I want to share one more story that illustrates what doesn’t work to heal a reactive or aggressive dog. A huge Great Dane named Apollo and his charming owners, Lauren and Steve Thompson, came to me for help with their situation. At the time, they were newlyweds, and they both love really big dogs. They previously had shared their lives with a Mastiff, a Saint Bernard, and a large Husky. They are an athletic couple, and their dogs enjoyed long, active, and happy lives with their dog-loving people.
Enter Apollo. The Thompsons had decided to add a Great Dane puppy to their happy family. First, they were interviewed and approved by a rescue that focuses on saving large-breed dogs. The rescue approved the couple as an ideal home, but the wait proved long indeed. When a Great Dane-mix puppy did come up for adoption, they learned that they were sixteenth on the waiting list. At that point, Lauren started looking at breeders.
She began a dialogue with a breeder who owned a 150-pound champion show dog. The breeder just happened to have one puppy left: a four-month-old male. Lauren drove across two states to meet the puppy. She never had the opportunity to meet either parent or to find out why the cute pup was still available at four months old. Proper, positive socialization needs to be completed by the age of twelve to sixteen weeks, or you will be playing catch-up for the rest of the dog’s life—and the dog may never trust certain stimuli as an adult.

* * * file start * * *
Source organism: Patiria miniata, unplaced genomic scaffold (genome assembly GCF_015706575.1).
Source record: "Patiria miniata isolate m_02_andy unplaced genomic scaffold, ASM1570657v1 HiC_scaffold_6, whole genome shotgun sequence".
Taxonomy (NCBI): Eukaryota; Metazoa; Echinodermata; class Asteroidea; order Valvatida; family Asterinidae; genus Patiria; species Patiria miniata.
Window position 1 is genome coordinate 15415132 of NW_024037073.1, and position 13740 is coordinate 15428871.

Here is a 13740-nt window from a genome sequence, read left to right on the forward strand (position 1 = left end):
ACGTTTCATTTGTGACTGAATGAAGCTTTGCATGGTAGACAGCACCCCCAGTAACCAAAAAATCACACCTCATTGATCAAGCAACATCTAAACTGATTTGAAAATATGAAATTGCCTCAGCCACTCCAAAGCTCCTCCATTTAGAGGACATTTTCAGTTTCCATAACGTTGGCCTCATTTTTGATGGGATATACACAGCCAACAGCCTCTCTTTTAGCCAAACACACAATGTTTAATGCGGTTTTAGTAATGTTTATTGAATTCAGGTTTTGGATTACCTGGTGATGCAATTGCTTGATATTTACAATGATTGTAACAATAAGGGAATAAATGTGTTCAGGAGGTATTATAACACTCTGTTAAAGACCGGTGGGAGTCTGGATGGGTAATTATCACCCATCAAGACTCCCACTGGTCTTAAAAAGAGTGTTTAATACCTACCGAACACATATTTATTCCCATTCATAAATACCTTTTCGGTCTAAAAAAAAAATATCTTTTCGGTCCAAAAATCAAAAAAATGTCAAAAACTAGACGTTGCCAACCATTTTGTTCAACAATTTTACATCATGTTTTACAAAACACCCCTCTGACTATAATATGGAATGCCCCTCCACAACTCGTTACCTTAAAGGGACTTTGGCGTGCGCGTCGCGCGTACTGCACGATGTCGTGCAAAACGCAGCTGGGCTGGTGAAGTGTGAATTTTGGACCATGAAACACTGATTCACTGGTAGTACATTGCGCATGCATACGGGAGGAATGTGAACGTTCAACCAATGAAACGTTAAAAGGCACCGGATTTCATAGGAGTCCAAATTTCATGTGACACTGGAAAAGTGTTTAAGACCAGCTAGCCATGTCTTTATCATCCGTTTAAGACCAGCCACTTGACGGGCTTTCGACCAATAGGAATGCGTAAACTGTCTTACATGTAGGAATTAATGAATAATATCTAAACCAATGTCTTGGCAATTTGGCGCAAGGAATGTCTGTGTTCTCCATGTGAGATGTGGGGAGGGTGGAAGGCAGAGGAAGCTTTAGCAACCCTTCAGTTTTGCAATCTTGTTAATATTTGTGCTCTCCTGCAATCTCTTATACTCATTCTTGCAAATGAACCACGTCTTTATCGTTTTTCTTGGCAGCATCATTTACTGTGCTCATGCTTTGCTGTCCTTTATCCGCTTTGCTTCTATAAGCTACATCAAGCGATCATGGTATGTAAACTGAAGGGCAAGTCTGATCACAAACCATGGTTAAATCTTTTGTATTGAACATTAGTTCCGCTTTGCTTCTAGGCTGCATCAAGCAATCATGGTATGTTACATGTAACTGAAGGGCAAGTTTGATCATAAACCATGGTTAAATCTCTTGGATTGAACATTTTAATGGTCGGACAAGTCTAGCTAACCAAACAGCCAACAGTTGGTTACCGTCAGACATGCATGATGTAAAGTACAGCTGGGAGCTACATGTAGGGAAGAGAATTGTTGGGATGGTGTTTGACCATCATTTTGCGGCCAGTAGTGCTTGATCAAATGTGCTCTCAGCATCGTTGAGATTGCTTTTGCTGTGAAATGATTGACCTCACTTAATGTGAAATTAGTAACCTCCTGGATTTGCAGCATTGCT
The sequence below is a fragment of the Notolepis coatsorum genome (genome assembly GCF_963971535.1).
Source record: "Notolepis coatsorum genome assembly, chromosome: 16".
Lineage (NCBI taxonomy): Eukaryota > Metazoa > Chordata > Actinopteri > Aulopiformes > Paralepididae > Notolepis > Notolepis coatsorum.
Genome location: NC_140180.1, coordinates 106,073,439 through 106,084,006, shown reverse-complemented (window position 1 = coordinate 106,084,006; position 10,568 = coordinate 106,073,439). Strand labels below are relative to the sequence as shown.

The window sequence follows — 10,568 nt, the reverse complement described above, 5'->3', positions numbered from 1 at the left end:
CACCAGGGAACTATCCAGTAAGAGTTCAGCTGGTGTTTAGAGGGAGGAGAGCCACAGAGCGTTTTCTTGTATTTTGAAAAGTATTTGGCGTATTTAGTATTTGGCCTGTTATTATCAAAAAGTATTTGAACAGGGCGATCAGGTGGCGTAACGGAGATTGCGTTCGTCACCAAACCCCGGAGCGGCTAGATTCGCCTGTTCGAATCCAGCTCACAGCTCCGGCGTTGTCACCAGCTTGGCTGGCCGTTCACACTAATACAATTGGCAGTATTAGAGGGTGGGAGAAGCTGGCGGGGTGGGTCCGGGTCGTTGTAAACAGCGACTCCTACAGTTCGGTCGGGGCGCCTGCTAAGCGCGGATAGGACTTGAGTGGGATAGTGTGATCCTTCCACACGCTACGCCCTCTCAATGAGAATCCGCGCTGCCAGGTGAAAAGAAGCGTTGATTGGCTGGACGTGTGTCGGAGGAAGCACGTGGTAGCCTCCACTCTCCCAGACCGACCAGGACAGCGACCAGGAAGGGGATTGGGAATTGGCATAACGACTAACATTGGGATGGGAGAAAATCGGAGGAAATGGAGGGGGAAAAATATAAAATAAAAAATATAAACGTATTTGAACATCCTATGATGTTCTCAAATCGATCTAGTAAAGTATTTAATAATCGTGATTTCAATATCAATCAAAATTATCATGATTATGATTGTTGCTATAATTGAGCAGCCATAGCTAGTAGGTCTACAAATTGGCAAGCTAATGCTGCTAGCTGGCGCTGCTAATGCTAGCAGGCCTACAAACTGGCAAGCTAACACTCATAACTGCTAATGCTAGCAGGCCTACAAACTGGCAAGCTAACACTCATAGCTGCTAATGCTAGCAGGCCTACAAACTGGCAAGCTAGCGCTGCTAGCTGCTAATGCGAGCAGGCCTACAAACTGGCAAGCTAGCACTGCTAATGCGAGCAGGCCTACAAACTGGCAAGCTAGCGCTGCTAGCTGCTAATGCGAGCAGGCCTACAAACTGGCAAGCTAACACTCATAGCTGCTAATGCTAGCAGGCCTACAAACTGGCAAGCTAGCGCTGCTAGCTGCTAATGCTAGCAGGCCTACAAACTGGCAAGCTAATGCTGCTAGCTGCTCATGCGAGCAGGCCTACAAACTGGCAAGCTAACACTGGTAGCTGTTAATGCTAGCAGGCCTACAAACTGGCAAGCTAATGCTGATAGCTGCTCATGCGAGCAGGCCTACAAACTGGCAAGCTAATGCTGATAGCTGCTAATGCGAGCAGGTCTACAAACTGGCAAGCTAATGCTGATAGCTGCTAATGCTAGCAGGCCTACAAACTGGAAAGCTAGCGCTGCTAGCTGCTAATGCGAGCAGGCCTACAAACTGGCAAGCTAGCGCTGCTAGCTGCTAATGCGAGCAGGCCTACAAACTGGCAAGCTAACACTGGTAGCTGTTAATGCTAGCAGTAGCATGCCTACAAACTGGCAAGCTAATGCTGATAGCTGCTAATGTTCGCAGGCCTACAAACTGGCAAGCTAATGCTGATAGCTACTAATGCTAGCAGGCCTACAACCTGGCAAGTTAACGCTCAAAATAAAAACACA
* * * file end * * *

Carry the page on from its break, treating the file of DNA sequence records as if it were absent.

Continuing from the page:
Lauren noticed on the drive back to her Rocky Mountain state that her new puppy appeared timid. He cowered in the backseat and didn’t want to get out of the car. When she got home with Apollo, she and Steve decided to kick the puppy’s socialization into high gear, especially after the puppy bit down hard on Steve’s ear when he first met him. They took Apollo everywhere with them, including on long stints at the police station, where Steve was a police officer. Apollo was timid now and again, but he seemed happy and well adjusted—at least, he did until he was attacked by a large mixed-breed dog on a mountain hike at eighteen months of age.
Lauren recalls, “I saw the dog coming up the mountain trail off leash, and I asked the owner if his dog was friendly. He said, ‘Yes, he loves other dogs.’ Apollo had been a regular at the dog park, and he loved dogs, too, so I unhooked his leash.” And then it happened: the older dog attacked Apollo. Each owner rushed in and tried to pull them apart, and, in the process, Lauren was badly bitten in the hand. The extensive surgery to repair her hand cost $8,000. As a popular photographer, the full use of her hands is critical to her job.